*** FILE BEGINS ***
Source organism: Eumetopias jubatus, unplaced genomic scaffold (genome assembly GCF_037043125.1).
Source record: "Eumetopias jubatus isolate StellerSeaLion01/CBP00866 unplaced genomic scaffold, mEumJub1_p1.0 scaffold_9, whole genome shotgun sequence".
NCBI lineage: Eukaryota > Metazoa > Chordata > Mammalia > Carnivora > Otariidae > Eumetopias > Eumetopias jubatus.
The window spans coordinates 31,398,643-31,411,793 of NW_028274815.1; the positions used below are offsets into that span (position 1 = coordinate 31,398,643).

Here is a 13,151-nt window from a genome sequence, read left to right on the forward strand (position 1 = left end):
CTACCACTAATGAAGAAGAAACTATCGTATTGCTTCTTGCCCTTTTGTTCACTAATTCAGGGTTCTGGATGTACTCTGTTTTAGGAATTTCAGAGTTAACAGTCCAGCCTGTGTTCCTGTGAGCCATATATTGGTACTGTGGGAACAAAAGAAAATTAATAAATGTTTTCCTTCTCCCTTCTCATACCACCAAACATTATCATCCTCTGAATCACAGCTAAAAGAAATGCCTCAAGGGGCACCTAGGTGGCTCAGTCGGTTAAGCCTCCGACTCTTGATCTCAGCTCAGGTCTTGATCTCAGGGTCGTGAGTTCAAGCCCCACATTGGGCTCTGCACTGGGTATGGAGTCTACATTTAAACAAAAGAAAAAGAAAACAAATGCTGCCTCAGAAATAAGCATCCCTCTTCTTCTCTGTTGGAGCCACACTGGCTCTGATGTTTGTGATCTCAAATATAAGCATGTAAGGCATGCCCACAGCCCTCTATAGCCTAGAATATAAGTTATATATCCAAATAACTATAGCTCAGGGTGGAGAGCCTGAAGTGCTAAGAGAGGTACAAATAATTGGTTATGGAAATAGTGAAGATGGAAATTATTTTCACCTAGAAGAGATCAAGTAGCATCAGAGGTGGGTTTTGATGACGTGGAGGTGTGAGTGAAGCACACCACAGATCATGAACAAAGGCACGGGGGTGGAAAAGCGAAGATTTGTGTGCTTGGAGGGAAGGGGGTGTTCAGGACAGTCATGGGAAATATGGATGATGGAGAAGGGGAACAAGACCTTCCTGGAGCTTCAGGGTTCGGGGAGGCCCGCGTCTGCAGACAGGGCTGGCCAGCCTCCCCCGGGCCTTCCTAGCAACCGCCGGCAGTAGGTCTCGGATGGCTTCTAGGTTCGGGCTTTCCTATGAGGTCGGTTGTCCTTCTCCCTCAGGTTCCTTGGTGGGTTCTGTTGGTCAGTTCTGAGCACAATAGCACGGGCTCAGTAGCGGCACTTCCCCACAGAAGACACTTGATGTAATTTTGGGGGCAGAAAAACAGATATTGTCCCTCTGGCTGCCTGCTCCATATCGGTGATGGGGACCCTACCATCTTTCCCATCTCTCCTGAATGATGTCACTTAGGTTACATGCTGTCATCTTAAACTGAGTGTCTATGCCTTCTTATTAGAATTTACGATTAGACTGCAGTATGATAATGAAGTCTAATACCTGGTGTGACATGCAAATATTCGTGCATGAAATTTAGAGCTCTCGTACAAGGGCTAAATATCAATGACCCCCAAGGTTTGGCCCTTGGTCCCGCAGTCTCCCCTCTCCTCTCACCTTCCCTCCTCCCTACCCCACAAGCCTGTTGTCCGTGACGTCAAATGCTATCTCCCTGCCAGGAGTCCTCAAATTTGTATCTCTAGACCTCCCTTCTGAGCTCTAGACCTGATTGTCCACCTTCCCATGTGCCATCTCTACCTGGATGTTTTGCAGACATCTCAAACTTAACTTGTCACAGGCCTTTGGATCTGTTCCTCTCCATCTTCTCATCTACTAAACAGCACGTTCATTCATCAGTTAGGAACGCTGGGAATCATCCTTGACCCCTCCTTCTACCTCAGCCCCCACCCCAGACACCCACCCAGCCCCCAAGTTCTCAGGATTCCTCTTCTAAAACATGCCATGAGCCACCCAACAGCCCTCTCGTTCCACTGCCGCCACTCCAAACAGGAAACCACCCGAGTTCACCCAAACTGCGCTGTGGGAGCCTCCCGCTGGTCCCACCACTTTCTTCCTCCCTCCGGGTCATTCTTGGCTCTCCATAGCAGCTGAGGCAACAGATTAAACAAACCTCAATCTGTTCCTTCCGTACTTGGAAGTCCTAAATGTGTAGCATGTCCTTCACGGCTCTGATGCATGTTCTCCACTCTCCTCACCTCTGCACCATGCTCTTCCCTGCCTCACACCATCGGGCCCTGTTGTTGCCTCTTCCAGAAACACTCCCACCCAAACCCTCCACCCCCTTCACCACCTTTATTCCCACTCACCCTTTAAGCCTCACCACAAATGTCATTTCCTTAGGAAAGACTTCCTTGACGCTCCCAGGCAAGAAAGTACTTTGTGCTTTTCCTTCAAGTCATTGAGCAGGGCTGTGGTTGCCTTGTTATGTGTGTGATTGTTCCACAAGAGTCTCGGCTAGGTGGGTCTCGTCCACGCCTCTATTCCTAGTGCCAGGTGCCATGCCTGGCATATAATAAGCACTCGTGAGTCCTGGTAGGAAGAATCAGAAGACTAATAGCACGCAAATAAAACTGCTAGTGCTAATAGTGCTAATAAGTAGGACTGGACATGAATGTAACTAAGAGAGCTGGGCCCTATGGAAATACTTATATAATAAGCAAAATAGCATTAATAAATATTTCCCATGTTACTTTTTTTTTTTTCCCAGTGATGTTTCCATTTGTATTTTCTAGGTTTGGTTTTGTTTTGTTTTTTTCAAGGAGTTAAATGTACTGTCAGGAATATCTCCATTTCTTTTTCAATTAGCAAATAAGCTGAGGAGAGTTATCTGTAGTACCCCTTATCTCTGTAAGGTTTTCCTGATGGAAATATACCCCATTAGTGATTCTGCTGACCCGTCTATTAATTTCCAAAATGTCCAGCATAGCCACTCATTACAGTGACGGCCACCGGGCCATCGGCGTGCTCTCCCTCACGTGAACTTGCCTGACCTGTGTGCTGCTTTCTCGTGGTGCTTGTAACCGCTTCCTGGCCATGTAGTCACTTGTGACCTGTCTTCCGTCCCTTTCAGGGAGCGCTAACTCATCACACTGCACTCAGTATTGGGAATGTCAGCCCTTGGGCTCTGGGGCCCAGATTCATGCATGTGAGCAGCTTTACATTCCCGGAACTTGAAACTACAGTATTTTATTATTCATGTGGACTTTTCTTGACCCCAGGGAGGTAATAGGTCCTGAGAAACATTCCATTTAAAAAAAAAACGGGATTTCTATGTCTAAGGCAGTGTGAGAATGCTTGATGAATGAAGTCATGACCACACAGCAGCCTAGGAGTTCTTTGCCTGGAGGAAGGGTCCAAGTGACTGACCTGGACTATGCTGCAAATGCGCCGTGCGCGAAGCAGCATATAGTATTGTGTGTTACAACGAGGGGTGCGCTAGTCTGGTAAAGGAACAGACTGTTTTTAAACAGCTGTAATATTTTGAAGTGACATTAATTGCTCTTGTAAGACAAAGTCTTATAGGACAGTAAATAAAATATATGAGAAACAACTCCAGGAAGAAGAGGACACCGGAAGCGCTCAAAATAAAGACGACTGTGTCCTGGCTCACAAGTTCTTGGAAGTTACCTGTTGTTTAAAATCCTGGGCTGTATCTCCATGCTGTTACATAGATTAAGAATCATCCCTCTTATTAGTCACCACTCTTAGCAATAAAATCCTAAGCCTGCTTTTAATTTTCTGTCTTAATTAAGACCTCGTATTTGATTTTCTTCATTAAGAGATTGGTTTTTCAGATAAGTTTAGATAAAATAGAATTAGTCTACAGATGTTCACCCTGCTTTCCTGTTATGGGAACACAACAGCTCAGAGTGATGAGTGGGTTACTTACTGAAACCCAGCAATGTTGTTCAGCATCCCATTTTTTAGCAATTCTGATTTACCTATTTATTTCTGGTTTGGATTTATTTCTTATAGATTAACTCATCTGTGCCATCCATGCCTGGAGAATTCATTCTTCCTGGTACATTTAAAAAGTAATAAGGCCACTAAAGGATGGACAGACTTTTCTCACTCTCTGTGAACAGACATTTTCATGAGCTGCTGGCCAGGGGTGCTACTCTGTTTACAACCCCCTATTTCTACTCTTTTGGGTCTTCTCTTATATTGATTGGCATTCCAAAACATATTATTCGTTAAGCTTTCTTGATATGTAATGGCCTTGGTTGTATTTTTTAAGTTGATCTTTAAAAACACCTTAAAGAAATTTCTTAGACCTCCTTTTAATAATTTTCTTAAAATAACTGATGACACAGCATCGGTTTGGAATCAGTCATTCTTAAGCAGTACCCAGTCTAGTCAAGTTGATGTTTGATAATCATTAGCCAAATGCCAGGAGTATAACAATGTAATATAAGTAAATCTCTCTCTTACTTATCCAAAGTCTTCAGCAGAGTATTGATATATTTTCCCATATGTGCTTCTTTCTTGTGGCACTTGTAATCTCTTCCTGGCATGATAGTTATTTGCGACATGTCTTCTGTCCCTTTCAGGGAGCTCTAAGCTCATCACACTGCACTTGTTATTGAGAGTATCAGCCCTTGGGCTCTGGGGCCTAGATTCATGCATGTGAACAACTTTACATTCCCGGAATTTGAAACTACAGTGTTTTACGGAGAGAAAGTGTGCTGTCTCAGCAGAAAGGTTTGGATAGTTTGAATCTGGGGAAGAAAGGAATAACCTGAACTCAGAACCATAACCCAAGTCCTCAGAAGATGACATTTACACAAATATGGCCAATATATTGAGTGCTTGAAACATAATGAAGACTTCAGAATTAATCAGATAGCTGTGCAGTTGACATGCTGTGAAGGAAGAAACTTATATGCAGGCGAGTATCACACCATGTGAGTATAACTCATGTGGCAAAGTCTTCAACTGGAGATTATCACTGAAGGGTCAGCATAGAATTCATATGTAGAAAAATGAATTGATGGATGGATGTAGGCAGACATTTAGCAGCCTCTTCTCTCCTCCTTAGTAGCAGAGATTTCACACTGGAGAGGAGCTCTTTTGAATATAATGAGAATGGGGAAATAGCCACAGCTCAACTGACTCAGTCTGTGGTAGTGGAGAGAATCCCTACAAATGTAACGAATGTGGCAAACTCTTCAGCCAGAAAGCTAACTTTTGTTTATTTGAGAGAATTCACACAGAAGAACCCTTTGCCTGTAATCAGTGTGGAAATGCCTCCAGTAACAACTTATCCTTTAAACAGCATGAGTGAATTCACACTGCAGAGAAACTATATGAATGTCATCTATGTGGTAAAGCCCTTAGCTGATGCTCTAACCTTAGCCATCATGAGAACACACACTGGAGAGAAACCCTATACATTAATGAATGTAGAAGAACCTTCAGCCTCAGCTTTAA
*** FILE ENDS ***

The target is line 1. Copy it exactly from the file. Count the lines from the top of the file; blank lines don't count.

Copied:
Source organism: Eumetopias jubatus, unplaced genomic scaffold (genome assembly GCF_037043125.1).